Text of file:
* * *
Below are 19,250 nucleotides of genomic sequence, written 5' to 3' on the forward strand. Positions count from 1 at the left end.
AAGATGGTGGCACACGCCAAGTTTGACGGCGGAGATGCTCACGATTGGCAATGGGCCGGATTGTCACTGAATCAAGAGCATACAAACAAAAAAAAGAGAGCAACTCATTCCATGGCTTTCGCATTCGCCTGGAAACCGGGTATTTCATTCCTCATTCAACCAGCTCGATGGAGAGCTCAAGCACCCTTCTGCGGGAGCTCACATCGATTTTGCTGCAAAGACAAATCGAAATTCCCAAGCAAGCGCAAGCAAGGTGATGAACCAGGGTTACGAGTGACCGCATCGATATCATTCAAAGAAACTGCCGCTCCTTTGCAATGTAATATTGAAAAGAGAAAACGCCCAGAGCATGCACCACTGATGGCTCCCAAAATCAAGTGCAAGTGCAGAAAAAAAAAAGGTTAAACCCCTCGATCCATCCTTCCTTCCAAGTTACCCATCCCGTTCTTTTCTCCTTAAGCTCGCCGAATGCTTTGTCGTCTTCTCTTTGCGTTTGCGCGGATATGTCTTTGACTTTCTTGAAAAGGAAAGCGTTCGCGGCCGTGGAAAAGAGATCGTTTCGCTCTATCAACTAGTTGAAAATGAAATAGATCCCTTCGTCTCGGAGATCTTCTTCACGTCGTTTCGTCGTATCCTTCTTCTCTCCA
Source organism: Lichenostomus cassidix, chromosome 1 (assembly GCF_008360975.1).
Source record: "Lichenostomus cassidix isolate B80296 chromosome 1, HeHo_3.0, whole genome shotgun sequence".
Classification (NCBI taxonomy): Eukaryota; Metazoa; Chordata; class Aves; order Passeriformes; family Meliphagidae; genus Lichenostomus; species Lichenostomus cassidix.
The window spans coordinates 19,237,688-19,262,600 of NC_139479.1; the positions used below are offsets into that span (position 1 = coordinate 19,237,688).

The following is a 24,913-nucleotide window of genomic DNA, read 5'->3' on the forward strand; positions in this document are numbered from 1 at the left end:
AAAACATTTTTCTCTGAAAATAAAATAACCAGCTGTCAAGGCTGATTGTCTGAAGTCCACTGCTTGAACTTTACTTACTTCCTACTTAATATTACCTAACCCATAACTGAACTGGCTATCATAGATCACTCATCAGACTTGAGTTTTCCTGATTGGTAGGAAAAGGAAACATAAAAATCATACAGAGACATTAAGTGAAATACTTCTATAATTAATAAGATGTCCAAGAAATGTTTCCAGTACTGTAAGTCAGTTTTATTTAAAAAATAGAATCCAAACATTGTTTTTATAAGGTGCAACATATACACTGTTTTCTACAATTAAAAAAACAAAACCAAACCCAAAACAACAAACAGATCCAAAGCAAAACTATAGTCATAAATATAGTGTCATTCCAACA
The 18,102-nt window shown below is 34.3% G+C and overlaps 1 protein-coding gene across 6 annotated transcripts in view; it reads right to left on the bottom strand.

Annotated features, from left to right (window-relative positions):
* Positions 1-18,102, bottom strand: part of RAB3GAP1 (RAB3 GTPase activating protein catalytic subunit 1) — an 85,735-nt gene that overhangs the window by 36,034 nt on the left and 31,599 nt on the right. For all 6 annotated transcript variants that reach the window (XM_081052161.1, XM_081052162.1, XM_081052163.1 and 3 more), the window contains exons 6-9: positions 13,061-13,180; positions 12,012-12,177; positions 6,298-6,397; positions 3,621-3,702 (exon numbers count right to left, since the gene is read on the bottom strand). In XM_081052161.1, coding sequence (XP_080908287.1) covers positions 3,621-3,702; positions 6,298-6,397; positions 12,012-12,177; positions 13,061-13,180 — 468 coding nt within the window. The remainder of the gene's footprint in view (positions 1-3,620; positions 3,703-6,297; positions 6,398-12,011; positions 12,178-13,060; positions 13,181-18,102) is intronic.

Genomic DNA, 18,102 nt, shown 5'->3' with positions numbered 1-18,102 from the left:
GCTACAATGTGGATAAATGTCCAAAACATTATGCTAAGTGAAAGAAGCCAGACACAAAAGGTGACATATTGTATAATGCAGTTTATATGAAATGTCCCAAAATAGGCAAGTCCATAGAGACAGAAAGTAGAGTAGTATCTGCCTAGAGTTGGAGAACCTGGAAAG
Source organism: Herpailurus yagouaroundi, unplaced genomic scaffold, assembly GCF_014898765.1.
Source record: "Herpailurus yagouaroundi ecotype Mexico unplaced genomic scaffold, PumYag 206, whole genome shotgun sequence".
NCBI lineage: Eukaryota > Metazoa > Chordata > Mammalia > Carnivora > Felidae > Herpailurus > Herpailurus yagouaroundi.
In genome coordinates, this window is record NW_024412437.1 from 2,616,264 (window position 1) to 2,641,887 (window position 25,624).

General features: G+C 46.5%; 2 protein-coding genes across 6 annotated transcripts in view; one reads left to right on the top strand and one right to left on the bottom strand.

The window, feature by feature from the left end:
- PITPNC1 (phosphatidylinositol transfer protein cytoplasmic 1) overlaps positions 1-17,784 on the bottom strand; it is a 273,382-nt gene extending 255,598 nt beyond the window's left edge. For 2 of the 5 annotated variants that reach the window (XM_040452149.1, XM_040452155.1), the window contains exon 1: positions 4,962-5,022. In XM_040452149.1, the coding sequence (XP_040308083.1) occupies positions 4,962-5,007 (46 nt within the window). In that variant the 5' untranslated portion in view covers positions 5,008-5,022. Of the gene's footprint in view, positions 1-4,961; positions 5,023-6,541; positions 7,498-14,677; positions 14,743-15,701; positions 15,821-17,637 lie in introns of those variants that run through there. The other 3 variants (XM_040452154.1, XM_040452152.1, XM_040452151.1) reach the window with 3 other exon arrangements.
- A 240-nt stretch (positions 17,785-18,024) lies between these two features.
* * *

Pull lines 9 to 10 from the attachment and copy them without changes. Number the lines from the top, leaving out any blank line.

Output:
The 18,102-nt window shown below is 34.3% G+C and overlaps 1 protein-coding gene across 6 annotated transcripts in view; it reads right to left on the bottom strand.

Annotated features, from left to right (window-relative positions):